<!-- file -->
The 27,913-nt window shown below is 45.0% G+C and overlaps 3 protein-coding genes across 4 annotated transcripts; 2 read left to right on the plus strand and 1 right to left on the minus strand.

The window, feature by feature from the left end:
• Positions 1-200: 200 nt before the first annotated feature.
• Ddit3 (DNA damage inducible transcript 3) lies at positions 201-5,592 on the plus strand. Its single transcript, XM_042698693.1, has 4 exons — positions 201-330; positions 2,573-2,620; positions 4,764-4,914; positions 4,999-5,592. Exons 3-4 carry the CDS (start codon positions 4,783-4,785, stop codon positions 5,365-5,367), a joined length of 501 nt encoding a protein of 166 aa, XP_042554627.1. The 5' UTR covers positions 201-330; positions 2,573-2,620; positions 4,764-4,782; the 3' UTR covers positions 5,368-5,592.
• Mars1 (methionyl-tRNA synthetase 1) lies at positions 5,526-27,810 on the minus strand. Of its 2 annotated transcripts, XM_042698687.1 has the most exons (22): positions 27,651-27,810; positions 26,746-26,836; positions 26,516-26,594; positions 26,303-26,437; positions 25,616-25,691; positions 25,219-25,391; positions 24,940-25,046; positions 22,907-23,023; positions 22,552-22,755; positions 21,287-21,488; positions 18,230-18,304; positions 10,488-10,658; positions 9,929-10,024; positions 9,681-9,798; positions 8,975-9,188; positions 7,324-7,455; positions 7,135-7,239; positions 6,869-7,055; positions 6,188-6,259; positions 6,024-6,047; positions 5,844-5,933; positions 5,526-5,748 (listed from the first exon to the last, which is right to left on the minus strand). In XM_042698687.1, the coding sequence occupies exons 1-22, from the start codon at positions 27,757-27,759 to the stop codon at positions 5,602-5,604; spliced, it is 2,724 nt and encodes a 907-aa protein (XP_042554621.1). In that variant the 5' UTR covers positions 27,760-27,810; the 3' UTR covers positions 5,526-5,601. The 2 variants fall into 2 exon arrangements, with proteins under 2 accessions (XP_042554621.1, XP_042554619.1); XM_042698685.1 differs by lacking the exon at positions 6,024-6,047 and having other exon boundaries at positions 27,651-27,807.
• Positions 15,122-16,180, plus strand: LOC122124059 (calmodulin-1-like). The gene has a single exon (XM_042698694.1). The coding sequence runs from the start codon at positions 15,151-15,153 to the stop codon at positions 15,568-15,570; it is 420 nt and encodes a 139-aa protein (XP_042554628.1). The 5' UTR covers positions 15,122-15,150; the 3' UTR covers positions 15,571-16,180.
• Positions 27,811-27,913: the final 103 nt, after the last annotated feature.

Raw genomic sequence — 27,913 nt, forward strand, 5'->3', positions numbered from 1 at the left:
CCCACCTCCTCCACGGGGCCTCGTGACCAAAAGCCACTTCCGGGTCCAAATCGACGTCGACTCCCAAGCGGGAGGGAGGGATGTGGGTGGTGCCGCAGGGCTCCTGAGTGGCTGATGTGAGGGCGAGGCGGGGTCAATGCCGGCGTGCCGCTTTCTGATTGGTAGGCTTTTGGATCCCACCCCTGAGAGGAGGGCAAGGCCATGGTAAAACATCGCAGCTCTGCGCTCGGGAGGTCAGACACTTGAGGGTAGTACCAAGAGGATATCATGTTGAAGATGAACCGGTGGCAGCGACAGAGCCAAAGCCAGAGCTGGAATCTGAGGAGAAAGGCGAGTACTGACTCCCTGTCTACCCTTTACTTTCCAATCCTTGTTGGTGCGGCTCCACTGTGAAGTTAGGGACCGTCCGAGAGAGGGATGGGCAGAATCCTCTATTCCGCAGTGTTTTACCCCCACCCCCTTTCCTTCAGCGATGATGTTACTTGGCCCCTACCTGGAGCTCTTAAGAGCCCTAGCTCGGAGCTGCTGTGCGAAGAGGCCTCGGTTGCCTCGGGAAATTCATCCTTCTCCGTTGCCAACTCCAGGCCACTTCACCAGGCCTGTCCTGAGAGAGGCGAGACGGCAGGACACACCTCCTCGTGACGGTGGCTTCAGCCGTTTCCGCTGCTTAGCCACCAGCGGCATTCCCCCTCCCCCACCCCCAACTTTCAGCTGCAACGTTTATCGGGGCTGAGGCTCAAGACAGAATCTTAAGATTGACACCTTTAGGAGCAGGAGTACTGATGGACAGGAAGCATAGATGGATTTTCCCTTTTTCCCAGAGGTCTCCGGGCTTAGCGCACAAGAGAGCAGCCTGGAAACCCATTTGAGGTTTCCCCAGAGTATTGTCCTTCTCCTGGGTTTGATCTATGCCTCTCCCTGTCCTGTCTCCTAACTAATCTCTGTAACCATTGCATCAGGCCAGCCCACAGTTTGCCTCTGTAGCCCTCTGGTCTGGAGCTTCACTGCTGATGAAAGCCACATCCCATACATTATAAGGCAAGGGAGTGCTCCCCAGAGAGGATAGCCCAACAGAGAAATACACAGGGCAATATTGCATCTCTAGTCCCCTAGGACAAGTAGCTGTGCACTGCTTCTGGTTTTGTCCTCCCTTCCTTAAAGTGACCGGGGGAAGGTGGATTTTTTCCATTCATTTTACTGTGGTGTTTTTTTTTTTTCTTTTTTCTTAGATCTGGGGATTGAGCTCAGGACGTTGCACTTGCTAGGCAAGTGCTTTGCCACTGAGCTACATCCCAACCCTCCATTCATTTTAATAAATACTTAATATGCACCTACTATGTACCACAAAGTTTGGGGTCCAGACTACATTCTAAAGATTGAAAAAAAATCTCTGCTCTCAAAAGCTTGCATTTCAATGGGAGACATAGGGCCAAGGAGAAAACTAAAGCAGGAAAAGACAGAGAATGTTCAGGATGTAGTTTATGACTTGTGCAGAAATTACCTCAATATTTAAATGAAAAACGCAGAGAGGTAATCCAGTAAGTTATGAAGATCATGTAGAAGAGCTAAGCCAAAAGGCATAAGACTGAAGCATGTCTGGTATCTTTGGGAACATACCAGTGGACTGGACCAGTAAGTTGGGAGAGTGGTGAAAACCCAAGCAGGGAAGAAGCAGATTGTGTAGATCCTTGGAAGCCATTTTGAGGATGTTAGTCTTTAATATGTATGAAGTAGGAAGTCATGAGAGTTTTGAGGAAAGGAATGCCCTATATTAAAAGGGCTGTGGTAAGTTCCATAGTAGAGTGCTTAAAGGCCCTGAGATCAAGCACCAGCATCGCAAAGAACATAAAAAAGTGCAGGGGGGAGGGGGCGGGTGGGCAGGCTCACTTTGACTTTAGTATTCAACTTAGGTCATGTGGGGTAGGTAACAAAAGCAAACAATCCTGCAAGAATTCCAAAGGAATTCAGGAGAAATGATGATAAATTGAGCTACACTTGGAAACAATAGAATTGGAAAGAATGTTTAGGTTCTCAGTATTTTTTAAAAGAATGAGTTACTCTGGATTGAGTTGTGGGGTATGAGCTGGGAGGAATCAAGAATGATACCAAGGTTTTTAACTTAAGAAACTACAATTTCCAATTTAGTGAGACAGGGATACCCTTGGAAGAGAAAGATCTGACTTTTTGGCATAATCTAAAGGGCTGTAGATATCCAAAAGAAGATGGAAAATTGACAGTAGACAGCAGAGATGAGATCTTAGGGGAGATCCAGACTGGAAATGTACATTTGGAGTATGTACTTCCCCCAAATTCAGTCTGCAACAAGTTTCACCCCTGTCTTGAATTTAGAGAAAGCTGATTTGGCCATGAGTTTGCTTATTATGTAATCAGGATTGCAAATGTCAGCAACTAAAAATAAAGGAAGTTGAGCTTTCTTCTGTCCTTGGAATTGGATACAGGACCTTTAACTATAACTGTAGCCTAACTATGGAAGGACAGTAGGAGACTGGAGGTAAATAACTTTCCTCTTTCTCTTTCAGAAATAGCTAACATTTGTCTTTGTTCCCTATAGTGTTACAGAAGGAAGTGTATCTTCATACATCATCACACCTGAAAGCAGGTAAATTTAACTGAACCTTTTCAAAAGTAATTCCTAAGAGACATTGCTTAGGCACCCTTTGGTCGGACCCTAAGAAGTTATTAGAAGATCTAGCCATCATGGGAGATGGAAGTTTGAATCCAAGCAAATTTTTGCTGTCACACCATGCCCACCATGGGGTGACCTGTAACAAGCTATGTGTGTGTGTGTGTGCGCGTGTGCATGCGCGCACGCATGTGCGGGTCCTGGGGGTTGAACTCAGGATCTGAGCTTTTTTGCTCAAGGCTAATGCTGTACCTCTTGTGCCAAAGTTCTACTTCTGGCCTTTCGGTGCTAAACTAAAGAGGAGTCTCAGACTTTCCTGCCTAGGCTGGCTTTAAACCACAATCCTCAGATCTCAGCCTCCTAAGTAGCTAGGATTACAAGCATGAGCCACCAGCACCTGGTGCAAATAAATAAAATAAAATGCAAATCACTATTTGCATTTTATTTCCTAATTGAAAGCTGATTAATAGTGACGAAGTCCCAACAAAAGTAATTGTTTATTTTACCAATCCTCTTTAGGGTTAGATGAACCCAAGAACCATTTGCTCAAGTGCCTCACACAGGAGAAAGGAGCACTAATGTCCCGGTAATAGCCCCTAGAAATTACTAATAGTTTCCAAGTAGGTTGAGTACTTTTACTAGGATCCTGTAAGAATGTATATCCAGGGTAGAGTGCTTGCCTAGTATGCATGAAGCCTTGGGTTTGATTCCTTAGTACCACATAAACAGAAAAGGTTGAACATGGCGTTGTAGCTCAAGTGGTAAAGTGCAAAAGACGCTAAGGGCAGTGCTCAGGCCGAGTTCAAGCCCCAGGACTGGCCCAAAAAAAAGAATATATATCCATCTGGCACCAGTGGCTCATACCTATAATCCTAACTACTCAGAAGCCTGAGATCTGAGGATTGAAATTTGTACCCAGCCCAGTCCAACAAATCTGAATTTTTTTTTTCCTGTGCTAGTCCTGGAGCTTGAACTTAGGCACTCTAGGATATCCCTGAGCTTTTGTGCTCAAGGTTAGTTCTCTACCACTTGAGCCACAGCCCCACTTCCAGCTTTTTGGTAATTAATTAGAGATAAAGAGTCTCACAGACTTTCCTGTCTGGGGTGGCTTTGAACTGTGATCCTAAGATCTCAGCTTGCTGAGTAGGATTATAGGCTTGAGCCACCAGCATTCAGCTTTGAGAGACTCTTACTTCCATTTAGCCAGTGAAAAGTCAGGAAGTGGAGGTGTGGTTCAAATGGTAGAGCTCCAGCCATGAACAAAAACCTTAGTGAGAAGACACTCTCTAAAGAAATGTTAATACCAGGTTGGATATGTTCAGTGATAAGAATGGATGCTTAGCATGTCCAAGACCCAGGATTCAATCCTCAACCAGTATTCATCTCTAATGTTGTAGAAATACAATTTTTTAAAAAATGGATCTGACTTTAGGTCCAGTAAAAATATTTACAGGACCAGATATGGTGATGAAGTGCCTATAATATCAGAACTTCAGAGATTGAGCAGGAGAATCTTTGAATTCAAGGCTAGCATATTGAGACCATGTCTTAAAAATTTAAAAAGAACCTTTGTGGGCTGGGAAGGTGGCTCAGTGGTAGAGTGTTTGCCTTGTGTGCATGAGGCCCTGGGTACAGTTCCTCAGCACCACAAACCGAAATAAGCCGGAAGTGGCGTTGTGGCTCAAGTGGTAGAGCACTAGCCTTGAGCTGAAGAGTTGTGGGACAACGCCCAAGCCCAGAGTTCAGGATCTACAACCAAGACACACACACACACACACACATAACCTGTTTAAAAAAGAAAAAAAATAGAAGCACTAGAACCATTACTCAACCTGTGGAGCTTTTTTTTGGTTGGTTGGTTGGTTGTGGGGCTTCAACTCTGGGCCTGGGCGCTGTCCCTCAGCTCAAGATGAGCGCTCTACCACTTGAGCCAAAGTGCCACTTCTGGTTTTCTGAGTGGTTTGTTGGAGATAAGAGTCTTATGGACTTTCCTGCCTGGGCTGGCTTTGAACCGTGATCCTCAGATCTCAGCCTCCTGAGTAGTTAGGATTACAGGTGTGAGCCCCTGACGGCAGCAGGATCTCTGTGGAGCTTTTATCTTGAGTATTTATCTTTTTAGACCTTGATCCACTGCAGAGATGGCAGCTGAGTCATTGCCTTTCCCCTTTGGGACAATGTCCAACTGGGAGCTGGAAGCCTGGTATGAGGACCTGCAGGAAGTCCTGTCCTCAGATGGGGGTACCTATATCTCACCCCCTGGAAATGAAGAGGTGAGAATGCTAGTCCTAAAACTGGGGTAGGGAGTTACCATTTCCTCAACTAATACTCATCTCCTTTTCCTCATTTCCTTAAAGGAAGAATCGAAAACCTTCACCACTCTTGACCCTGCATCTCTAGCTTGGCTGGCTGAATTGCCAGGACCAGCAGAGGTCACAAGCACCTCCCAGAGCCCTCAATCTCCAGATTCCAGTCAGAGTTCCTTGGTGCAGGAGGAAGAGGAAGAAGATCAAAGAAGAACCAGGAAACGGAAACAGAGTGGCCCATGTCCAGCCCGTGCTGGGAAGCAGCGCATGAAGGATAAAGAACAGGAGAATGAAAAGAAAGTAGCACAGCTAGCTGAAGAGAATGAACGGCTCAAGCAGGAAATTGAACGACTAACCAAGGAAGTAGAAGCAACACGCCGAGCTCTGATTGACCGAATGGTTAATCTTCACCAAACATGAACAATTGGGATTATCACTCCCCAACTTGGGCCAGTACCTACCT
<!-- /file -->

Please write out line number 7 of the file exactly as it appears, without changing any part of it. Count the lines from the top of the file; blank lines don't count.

• Positions 27,811-27,913: the final 103 nt, after the last annotated feature.